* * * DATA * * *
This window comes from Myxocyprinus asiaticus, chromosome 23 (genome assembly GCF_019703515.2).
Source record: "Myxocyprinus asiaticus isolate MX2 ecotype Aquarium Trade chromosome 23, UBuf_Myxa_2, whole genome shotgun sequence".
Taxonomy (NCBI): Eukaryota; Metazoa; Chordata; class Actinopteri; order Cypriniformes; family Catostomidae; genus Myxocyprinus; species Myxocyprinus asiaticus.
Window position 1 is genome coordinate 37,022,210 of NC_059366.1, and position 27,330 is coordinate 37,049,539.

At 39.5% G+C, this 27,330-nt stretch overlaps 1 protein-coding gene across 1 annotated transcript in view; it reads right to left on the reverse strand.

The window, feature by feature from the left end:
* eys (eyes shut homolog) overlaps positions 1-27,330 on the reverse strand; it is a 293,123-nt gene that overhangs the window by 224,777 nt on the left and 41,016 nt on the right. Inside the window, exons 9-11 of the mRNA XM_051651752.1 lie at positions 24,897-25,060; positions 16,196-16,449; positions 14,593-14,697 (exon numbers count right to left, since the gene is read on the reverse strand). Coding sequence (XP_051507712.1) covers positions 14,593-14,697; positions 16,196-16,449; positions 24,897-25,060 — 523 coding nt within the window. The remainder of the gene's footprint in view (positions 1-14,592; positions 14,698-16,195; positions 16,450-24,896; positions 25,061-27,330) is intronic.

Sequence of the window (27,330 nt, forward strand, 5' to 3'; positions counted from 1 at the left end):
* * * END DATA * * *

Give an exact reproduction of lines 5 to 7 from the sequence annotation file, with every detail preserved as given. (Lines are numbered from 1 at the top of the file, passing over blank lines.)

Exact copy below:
At 39.5% G+C, this 27,330-nt stretch overlaps 1 protein-coding gene across 1 annotated transcript in view; it reads right to left on the reverse strand.

The window, feature by feature from the left end:
* eys (eyes shut homolog) overlaps positions 1-27,330 on the reverse strand; it is a 293,123-nt gene that overhangs the window by 224,777 nt on the left and 41,016 nt on the right. Inside the window, exons 9-11 of the mRNA XM_051651752.1 lie at positions 24,897-25,060; positions 16,196-16,449; positions 14,593-14,697 (exon numbers count right to left, since the gene is read on the reverse strand). Coding sequence (XP_051507712.1) covers positions 14,593-14,697; positions 16,196-16,449; positions 24,897-25,060 — 523 coding nt within the window. The remainder of the gene's footprint in view (positions 1-14,592; positions 14,698-16,195; positions 16,450-24,896; positions 25,061-27,330) is intronic.